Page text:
Sci-fi author Ray Bradbury (87), who could use a little Botox, tells him to stick his negative thoughts in his mental trash bag. Gold prescribes him a diet of high-cholesterol Oki Dogs.

Tom “Grim Reaper” Lynch also pushes the Gold standard: “The one place I never had to take a body from was a hot dog stand.”
In fact: don’t worry, pour on the ketchup. This is one recipe all centenarians hand out, from the singing great-granny Edna Parker (114) in Indiana, to Cyrus Wong (96).

Other Answers to Life’s Persistent Question truffled out by Wexler: Cyrus flies kites and fishes. Seventh Day Adventists take Sundays off. Okinawa’s centenarians fish and dance. All long-lifers enjoy life. Japanese octogenarians make home porn movies, as “late bloomers” – and yes, they’re glacially slow porn movies.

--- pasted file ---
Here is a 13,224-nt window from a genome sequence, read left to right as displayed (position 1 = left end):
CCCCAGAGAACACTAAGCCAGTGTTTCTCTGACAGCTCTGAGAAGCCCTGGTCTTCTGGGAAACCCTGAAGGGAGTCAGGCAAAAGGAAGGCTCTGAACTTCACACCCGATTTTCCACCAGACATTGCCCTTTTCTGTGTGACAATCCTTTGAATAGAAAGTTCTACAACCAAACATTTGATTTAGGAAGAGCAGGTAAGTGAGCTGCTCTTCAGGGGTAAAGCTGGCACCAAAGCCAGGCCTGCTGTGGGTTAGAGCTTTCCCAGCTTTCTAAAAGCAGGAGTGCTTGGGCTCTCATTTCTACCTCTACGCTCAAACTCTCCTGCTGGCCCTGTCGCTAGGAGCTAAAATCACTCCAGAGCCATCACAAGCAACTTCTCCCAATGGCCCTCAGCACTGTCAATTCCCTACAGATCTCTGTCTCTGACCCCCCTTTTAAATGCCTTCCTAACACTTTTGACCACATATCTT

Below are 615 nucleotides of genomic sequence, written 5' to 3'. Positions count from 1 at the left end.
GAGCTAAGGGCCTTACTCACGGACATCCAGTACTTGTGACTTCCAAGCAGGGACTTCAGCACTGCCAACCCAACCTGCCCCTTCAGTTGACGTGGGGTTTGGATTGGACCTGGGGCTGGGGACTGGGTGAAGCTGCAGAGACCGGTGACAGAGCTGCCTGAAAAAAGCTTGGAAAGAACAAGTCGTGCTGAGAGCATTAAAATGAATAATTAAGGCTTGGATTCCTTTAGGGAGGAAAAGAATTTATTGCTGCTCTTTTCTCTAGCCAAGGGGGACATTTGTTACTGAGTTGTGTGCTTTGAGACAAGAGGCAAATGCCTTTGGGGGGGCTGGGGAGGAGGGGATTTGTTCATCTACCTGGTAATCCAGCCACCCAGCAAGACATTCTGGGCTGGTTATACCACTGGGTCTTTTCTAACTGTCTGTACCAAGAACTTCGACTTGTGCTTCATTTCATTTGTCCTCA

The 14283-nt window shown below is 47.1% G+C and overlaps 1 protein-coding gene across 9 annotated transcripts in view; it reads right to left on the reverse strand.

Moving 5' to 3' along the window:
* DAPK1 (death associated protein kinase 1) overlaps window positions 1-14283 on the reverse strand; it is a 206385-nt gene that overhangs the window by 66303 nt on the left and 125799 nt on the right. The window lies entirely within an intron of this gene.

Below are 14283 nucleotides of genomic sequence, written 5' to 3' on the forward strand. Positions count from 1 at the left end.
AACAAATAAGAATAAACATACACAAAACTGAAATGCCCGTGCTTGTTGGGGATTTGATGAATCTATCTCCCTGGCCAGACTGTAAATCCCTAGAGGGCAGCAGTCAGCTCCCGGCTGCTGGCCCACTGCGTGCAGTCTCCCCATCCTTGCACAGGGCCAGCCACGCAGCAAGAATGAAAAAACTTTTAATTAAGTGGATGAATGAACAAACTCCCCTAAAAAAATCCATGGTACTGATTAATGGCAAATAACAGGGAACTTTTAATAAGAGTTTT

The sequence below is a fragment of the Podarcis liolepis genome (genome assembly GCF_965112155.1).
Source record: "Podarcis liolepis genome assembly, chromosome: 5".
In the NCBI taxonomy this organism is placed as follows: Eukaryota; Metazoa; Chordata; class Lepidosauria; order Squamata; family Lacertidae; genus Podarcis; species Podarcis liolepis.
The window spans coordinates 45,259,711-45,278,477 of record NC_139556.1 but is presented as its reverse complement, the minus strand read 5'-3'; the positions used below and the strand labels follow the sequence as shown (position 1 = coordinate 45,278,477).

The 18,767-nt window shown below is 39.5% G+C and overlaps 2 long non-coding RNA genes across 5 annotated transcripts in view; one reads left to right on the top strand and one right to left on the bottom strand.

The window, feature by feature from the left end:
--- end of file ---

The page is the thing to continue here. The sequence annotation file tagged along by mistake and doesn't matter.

And soon enough it’s clear the whole point of living longest is that it’s pointless unless you’re having fun. You may finish Wexler’s little-film-that-can deciding you don’t want to be first, second, third, or thousandth oldest: just the happiest.

We end up solidly, all too solidly perhaps, on the side of foodie Jonathan Gold, who brazenly admits: “Potato chips for me are what daffodils were to Wordsworth.”

Wexler’s way: let’s hear it for potato chips, growing old, and carpe diem.

imbd

San Francisco, CA
Elgy Gillespie is a much-traveled freelance writer from Ireland who now lives in San Francisco's Mission district. She fell in love with movies at a very early age, and spent her college years helping to form film clubs. She is the author of several history books, travel guides, and cookbooks. She uses films in her classes and teaches American film history whenever she can.